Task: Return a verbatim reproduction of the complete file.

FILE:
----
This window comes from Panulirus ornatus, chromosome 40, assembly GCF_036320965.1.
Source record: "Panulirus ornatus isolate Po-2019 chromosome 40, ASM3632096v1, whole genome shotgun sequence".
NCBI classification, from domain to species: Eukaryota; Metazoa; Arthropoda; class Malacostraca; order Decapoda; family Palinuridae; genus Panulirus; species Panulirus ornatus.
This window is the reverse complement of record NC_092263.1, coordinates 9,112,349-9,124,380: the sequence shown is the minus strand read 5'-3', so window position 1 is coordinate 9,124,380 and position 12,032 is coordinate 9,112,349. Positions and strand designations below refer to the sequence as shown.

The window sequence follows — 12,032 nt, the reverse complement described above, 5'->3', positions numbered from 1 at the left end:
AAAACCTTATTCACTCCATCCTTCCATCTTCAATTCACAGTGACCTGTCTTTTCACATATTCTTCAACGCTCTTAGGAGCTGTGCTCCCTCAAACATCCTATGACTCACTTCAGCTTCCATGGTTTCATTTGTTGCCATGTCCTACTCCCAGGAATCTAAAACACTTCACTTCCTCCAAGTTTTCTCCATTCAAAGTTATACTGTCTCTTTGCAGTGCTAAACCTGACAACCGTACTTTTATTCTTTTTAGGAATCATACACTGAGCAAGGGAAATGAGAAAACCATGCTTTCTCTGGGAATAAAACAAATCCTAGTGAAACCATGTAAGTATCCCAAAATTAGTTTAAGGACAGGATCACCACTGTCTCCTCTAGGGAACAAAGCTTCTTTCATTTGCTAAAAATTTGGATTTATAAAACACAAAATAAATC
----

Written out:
This window comes from Panulirus ornatus, chromosome 40, assembly GCF_036320965.1.
Source record: "Panulirus ornatus isolate Po-2019 chromosome 40, ASM3632096v1, whole genome shotgun sequence".
NCBI classification, from domain to species: Eukaryota; Metazoa; Arthropoda; class Malacostraca; order Decapoda; family Palinuridae; genus Panulirus; species Panulirus ornatus.
This window is the reverse complement of record NC_092263.1, coordinates 9,112,349-9,124,380: the sequence shown is the minus strand read 5'-3', so window position 1 is coordinate 9,124,380 and position 12,032 is coordinate 9,112,349. Positions and strand designations below refer to the sequence as shown.

The window sequence follows — 12,032 nt, the reverse complement described above, 5'->3', positions numbered from 1 at the left end:
AAAACCTTATTCACTCCATCCTTCCATCTTCAATTCACAGTGACCTGTCTTTTCACATATTCTTCAACGCTCTTAGGAGCTGTGCTCCCTCAAACATCCTATGACTCACTTCAGCTTCCATGGTTTCATTTGTTGCCATGTCCTACTCCCAGGAATCTAAAACACTTCACTTCCTCCAAGTTTTCTCCATTCAAAGTTATACTGTCTCTTTGCAGTGCTAAACCTGACAACCGTACTTTTATTCTTTTTAGGAATCATACACTGAGCAAGGGAAATGAGAAAACCATGCTTTCTCTGGGAATAAAACAAATCCTAGTGAAACCATGTAAGTATCCCAAAATTAGTTTAAGGACAGGATCACCACTGTCTCCTCTAGGGAACAAAGCTTCTTTCATTTGCTAAAAATTTGGATTTATAAAACACAAAATAAATC